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O'Reilly is an optimist. At one point after WWI and the General Theory - Keynes wrote a speculative piece on leisure - how the advancing technologies then would create a condition where people no longer needed to work. At the end of the book he looks at a series of projects that people have undertaken to respond to these new challenges. The intent of this book is to get us who are living through these changes to think differently about types of differing maps we could use to get us through.

While I think O'Reilly is a bit off on his thinking about economics and his trust in government, the rest of the book is a genuine contribution to considering the future. Mixed feelings about this one. Worth reading if you want a better understanding of how the tech industry works. Sadly, his solutions are a little tepid relative to the scale of the problems he describes. Also, his Mixed feelings about this one. Feb 10, peter h rated it did not like it. I would have given this 3s for the content alone but the self congratulatory tone, name dropping and the silicon valley sitcom-like highlights were driving me bonkers.

Mar 18, Dave rated it it was amazing. I really didn't know what to expect with this book. Got it because I've used O'Reilly books since the very beginning of my career, and thought the title "What's the future.. In many ways it covered more topics than almost any other book I've read, talking about specific technologies, government, people, skills you should learn, economics, etc. It jumped around a lot, referencing an idea mentioned before to combine it with the new topic. However, I can't imagine I really didn't know what to expect with this book. However, I can't imagine another way you could cover such a broad topic of "the future".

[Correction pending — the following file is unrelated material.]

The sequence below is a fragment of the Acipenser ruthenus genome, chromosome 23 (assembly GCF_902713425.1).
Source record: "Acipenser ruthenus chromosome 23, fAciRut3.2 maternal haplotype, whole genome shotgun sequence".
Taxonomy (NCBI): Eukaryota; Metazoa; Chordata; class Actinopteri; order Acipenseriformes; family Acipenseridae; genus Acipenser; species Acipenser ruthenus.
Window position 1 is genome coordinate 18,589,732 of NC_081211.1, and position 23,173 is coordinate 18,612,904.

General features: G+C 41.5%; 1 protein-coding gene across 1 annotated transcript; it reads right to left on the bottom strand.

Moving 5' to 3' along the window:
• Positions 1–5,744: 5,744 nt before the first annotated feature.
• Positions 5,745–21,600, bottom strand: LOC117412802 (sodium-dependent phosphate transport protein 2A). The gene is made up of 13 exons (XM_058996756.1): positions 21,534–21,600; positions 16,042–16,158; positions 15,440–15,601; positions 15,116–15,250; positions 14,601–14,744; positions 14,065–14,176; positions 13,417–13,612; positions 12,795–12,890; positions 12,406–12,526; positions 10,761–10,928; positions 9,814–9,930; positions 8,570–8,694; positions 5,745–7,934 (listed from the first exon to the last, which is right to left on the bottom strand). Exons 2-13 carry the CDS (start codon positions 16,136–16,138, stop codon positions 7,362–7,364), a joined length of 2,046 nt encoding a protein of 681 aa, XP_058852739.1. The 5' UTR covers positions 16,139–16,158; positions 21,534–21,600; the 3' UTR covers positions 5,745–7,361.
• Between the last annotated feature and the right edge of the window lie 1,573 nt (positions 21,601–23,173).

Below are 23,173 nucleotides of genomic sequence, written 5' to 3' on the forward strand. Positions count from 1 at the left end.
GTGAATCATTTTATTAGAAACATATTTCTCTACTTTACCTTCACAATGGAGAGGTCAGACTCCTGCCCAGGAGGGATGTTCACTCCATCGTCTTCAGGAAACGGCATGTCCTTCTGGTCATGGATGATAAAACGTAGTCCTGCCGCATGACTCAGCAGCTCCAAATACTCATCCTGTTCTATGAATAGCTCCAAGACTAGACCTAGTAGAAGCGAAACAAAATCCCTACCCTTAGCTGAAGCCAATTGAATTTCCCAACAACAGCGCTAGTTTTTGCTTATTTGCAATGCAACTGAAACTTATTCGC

I wouldn't necessarily say I agree with everything O'Reilly says, but I loved his approach to describing things. Things like "We should think about other people more" or such jazz. All around, and acknowledging that it wasn't "perfect", I enjoyed that book more than almost any other non-fiction book I've read in the past, and I absolutely felt disappointed to realize it was over.

All together well worth my time. May 11, Daniel rated it it was amazing. I learnt many things from him: 1. Software trumps hardware; open source trumps proprietary; network trumps single computers, decentralised trumps centralised. The best apps get better by harnessing user data to improve, like Google never-ending battle with SEO optimisation to give useful search results. The next wave will be apps that harness ubiquitous sensors to improve themselves. Data is king.

To look at the future, see what the rich are doing as they will become widespread in future, like air travel , and look at the fringe of innovation. Rate of growth acceleration is much more important than growth itself. From Christensen: when something becomes commoditised, an adjacent thing usually becomes valuable. Airbnb and Uber gets so big because they generate useful services from idle real estate and cars.

Surge pricing helps to increase supply of cars in rush hour. They lose money at first ok Uber is still losing money but gradually make money once they become main stream.

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Paradoxically should Uber owns its own self driving car, it may have the same problem as conventional taxis by losing the flexibility of car supply. Truly disruptive services create new markets and do not take over old markets. Platforms are the way of the future, and trump apps. Successful companies create a thick marketplace with lots of users. Platforms must be careful not to extract too much value from the market otherwise the market will slowly disappear as users dwindle.

Governments can become platforms and let the public improve on its services e. Code for America. Policy implementation must have the end user in mind. Algorithms are useful but human inputs are necessary to direct and feed proper big data to them. Companies are now using apps to have low wage workers on demand. This dehumanize workers and make them unable to plan their lives. Uber however let drivers choose when to work, and is empowering. Fake news are almost impossible to detect in the age of instant media.